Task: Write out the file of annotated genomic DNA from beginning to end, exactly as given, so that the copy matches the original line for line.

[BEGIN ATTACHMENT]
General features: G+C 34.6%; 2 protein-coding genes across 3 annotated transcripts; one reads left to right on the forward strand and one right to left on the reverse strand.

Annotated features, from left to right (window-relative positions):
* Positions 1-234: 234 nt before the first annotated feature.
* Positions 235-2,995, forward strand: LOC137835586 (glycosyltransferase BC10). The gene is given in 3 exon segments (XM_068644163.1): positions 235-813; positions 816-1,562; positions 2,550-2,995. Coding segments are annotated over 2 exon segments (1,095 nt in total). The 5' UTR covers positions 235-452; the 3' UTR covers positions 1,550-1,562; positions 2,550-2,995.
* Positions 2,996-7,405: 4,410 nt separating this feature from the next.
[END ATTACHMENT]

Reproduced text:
General features: G+C 34.6%; 2 protein-coding genes across 3 annotated transcripts; one reads left to right on the forward strand and one right to left on the reverse strand.

Annotated features, from left to right (window-relative positions):
* Positions 1-234: 234 nt before the first annotated feature.
* Positions 235-2,995, forward strand: LOC137835586 (glycosyltransferase BC10). The gene is given in 3 exon segments (XM_068644163.1): positions 235-813; positions 816-1,562; positions 2,550-2,995. Coding segments are annotated over 2 exon segments (1,095 nt in total). The 5' UTR covers positions 235-452; the 3' UTR covers positions 1,550-1,562; positions 2,550-2,995.
* Positions 2,996-7,405: 4,410 nt separating this feature from the next.